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Parenting Skills: Adolescence

Parenting  |  October 4, 2018 | Pennsylvania Counseling Services, Inc.

the period of human development that starts with puberty (10–12 years of age) and ends with physiological maturity (approximately 19 years of age). During this period, major changes occur in physical characteristics, self-esteem, thinking abilities, social developments, desire for independence and sexual awareness.


The adolescent years can be a trying time for parents and adolescents alike. Adolescence is an awkward stage–a time of confusing transition between childhood and adulthood. As adolescents experience significant physical and emotional changes, they’re also tasked with the challenge of building their identity.

Adolescence is marked by confusion and insecurity, often acted out as withdrawal, anger, ambivalence, low self-esteem or frustration. During this time, it’s important that adolescents feel free to vent these emotions at home. Without this opportunity for expression, they may act out at school, at home or with friends.

It’s normal for adolescents to want to distance themselves from their family in attempt to gain acceptance from peers and to question the values and standards of family and society. As adolescents distance themselves, parents often express concern by wanting to be close to their adolescent, which creates conflict and tension.

Just as adolescents feel insecure, parents feel insecure as well. Many parents wonder if their child is prepared for the temptations and challenges ahead. When conflicts arise, parents feel angry, frustrated, anxious and inadequate. As a parent, adolescence can be difficult to navigate, but here are six tips to help you build a better relationship during your child’s adolescent years through reliable parenting skills.

6 Tips


Keep in mind the goal of parenting: to raise mature, competent and responsible adults who are able to function in our complex world.

Expect that your adolescent will make mistakes–even big mistakes–on occasion. As adolescents try out new roles and experiment with different behaviors to find the peer group they fit in with, they become especially susceptible to peer pressure. It takes confidence and identity to say no to peer pressure, both of which adolescents are in the process of developing.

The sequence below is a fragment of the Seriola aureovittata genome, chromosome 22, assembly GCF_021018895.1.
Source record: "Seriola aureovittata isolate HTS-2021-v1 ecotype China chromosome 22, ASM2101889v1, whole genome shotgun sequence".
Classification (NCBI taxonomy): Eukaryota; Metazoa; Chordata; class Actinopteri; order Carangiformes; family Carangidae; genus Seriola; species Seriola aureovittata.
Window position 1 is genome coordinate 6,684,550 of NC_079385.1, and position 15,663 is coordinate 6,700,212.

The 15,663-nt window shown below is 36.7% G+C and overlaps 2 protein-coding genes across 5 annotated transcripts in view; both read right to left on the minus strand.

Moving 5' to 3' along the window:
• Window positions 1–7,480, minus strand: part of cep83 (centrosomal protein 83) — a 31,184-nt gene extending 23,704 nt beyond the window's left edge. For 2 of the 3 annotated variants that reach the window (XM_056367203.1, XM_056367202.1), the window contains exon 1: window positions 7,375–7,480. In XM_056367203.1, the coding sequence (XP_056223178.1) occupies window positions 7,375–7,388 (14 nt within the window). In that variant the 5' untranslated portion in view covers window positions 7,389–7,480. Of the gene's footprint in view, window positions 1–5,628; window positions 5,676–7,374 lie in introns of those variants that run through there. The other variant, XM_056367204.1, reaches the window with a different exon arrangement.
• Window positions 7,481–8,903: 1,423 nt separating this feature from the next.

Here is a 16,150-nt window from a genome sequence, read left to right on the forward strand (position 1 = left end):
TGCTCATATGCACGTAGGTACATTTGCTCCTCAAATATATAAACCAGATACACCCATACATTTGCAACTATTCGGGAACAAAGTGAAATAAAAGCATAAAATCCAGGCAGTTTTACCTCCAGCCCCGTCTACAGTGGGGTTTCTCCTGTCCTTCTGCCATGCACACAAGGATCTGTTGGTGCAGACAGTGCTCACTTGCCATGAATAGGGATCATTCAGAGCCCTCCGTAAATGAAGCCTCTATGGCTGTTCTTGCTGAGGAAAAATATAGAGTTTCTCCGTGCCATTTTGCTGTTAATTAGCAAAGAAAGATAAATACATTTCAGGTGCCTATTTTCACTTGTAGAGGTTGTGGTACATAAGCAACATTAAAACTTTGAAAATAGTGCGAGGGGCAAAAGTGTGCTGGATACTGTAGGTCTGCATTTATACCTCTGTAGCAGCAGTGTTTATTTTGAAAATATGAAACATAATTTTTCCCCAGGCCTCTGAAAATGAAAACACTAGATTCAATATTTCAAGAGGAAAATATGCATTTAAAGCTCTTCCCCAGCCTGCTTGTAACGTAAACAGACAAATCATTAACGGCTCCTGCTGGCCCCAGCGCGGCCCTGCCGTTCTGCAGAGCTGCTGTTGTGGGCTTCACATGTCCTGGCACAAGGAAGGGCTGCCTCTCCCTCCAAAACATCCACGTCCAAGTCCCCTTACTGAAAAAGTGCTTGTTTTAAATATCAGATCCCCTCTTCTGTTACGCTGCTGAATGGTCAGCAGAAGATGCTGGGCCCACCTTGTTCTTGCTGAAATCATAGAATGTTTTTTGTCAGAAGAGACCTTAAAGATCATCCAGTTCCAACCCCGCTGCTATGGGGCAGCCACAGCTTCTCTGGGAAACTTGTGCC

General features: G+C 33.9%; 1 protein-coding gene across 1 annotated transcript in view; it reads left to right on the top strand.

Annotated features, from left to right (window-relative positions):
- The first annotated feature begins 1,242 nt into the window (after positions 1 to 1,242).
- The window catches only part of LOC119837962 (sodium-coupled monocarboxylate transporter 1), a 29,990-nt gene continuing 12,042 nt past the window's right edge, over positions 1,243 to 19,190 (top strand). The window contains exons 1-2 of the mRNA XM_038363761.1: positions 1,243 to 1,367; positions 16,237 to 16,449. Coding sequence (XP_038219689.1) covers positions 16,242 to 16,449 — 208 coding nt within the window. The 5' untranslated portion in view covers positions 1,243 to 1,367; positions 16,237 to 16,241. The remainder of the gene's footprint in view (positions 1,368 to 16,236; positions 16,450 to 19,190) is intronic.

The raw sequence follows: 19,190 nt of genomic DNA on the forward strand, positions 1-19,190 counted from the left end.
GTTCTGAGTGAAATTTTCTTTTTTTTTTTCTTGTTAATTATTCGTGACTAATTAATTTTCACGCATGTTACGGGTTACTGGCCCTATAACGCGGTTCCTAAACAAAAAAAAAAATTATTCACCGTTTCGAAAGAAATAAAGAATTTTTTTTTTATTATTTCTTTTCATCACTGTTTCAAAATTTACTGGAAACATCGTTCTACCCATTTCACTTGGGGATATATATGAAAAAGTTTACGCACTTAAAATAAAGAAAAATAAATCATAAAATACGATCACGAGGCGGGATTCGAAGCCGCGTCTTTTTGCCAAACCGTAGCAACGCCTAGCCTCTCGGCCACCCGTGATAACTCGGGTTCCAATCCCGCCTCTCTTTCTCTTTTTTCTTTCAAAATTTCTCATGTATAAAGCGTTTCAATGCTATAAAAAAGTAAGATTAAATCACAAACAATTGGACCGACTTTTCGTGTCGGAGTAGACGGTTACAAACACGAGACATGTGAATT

Although watching a child make poor decisions is often painful and scary, this shouldn’t signal parents to take control. Instead, parents should reinforce standards of behavior to communicate the belief that the teenager is growing and learning through their mistakes.

EXAMPLE: Your son starts hanging out with a new friend group. He stops turning in homework on time and gets caught cheating on an exam with these new friends. Rather than forbidding him from being friends with them, you remind him of other instances you’ve seen his trustworthy character (like when he plays fair on the baseball field). By reinforcing positive standards of behavior, you’re helping to strengthen his identity in trustworthy character, so next time, he’ll know he has the strength to say no to cheating on an exam.


Give options, not ultimatums. Parents must choose which areas they can and should have control of in their adolescent’s life. It’s counterproductive to struggle for control when it’s impossible to monitor behavior at all times.

EXAMPLE: Rather than stopping your daughter from spending time with a friend, you say, “I prefer that you hang out with a different friend, but I respect your right to choose your own friends, and I trust that you’ll use good judgement.”


Recognize the emotions and opinions that your teen is entitled to versus the behaviors that affect other people.

EXAMPLE: Your daughter is furious with her younger sister who won’t stop poking her. She stops scrolling through her phone, looks her younger sister in the eyes and shouts, “If you touch me one more time, I’m pushing you off this couch!” Rather than sending her to her room for shouting at her sister, you say, “You have every right to be angry at your sister for invading your privacy, but I will not tolerate you acting out your anger by pushing her.”


When disciplining your adolescent, remember that the purpose is to teach, not to give revenge. Parents are responsible for utilizing their parenting skills to keep the situation under control. If your conversation is becoming explosive, take time to cool off, determine the best intervention to help your adolescent learn from the situation and approach the problem again.


If you believe your adolescent is rebelling, take time to find out what’s bothering them. A good relationship will help them understand that you’re on their team and the rules you’re giving are for their good.


There are times when parents are dong all the above, and their adolescent’s behavior continues to digress. This may indicate a more serious problem, such as depression, anxiety or substance abuse. In this case, it may be best to seek the help of a counselor or therapist.

If you or someone you needs help managing adolescence or learning effective parenting skills, we can help. Check out our child & adolescent services page for a full range of treatment options for children, adolescents, young adults and families.